Sophistication functionaries all across the nation are in a tizzy. President Trump's budget calls for the elimination of the National Endowment for the Arts, which is a festering legacy of the Johnson administration.
From the program's beginning in 1965 until 2015 bureaucrats at the NEA made 140,000 grants totaling over $5 billion. Outright NEA elimination could set off domino effect warnings like we haven't seen since the last chopper lifted off from the embassy in Saigon.
The people squealing the loudest aren't necessarily artists; it's the arts infrastructure. The culture claque that doles out taxpayer money will suffer a double whammy. First their social life will take a tremendous hit. Since these bureaucrats will no longer control the distribution of free taxpayer money, there's no reason for the culture combine to comp their tickets.
They'll be queuing up at the cash bar with the rest of us common folk.
Trump won't be fighting just federal sophisticate swamp denizens. State level leeches will attack, too.
In the past state arts organizations could finesse elimination by offering gullible legislators a deal: An across-the-board budget cut for all state agencies. The state police lay off 10 percent of their troopers and we'll lay off 10 percent of our mimes.
Outright elimination in D.C. could ripple all the way down to Des Moines.
Still, there may be a glimmer of hope for interpretive dance. It looks like the NFL is preparing to grasp the torch and allow self-absorbed athletes to "get down" in the end zone.
Or as one puerile columnist for NFL.com put it, "NFL is putting the fun back in football."
Thank goodness Roger Goodell has decided to end the unrelieved tedium football fans have suffered through from 1939 until 2003 when Joe Horn made a spectacle of himself during a Monday night game.
Goodell made the announcement using the same robotic corporate-speak he's made famous: "We know that you love the spontaneous displays of emotion that come after a spectacular touchdown."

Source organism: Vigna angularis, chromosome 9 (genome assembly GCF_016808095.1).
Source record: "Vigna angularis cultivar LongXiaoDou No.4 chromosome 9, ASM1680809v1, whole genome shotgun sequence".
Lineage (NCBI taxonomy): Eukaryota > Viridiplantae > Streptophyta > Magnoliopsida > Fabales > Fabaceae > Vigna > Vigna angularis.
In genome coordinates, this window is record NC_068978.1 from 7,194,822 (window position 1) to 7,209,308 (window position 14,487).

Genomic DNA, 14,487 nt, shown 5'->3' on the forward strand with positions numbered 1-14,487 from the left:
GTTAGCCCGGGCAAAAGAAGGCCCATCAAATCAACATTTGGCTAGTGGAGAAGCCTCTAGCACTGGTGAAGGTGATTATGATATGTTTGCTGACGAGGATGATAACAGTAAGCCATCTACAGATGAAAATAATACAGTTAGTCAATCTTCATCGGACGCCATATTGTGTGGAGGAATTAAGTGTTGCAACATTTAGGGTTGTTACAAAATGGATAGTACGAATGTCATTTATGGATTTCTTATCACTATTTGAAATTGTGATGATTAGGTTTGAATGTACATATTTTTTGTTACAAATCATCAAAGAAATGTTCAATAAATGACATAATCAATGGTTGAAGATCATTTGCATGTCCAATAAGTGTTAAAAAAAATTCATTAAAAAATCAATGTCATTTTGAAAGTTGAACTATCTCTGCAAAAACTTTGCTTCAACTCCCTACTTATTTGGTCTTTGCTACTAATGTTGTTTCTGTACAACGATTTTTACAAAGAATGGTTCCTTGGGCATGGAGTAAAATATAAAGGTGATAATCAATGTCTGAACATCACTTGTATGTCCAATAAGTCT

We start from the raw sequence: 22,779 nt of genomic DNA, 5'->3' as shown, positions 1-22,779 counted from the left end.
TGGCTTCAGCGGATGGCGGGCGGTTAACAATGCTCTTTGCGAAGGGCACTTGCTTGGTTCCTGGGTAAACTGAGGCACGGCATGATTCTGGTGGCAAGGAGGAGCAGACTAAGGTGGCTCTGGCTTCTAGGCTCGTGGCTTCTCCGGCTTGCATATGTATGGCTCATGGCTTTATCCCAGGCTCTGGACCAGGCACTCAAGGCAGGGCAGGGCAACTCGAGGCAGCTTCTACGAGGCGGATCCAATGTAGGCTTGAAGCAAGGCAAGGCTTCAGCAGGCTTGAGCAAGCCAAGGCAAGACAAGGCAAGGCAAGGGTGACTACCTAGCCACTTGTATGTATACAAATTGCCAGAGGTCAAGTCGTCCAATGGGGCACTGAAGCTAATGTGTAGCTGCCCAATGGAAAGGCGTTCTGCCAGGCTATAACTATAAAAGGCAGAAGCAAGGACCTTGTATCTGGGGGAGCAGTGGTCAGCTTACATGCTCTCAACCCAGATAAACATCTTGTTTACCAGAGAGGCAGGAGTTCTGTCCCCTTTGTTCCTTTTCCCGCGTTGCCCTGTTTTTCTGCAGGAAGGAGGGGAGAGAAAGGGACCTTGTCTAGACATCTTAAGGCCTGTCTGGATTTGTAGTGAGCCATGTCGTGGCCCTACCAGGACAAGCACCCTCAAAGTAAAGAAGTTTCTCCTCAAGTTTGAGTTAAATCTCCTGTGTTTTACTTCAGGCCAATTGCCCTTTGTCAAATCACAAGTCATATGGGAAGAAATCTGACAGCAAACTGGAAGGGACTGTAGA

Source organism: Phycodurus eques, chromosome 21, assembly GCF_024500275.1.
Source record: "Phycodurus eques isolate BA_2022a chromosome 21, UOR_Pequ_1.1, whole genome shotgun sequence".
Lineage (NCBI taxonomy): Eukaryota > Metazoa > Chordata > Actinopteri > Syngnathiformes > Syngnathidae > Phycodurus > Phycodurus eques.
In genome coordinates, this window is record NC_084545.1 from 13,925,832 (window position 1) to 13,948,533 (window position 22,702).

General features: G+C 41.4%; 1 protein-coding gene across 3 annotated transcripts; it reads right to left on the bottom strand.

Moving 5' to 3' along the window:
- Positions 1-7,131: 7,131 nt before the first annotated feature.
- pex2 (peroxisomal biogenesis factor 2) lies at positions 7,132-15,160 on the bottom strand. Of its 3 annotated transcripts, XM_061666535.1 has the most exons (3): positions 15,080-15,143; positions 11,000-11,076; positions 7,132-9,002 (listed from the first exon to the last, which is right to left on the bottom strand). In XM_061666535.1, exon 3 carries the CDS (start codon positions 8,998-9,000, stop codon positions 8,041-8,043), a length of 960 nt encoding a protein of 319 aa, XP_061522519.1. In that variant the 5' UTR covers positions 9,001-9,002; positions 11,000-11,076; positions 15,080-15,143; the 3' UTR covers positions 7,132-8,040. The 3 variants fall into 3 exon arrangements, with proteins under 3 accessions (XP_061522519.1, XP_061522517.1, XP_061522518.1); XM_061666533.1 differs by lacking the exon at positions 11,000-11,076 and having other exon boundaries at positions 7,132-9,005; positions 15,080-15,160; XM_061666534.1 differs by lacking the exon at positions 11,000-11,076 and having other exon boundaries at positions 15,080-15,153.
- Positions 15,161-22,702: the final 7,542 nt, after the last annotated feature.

Only the exhibitionism isn't "spontaneous." Players rehearse their little dances in practice. And performances aren't confined to "spectacular" scores. A player that trips over a referee and falls into the end zone gives us the same "look at me" exhibition that comes after a 50-yard TD run.
Sportswriters who may secretly yearn to be gymnastics judges are all lathered up about the return of approved exhibitionism. Their consensus is toddler-style "look at me, look at me!" antics are just what the game needs. The Washington Post is looking forward to "showmanship" while I yearn for a return to professionalism.
If fans like those little end zone jigs so much, why isn't modern dance more popular?
Players that want to express individuality can enter American Idol. Football is a team game. Only these dancing machines spell it "teaME." Former running back Jamal Anderson calls the new rule, "the Odell Beckham freedom clause."
What a great example for young players! Beckham is the teaME-first receiver who convinced the New York Giants' receiving corps to join him for party time in Miami before their first playoff game against Green Bay — which New York lost.
This year the coach's dream is skipping practice sessions in favor of nuzzling with his new girlfriend. A fresh influx of self-important, selfish players is just what Dr. Goodell ordered.
The only sensible coverage comes from Cameron DaSilva and even he supports this teenage showing off. DaSilva reminds us the NFL will start the play clock after the official signals a touchdown. Teams have :40 to snap the ball or be penalized.
He put a stopwatch on the last seven games of the season and all the playoff contests and found teams are taking :45 seconds between the call and the snap. So without any festivities teams are five seconds late.
For just a moment there was a glimmer of hope for mature fans that are tired of freestyle egomania, then DaSilva dropped the bomb. In 119 games he evaluated there were only 32 touchdowns that weren't followed by a booth review, penalty or injury. That comes out to one quarter of a TD per game that will be affected by the snap clock.
After the vast majority of the scores there will be time for the entire team to rumble into the end zone and form a chorus line like the Rockettes.
Even worse, if the NFL allows cut-rate choreography the decay will soon travel from college to high school to Pee Wee football. Pushy parents will be sending junior to a dance teacher in the off-season to get his YouTube on.
Horn, who has some investment in showing off, says kids "like seeing the guys act a fool." That may be correct, but the kids aren't buying the tickets.
Michael R. Shannon is a commentator, researcher for the League of American Voters, and an award-winning political and advertising consultant with nationwide and international experience. He is author of "Conservative Christian’s Guidebook for Living in Secular Times (Now with added humor!)." Read more of Michael Shannon's reports — Go Here Now.
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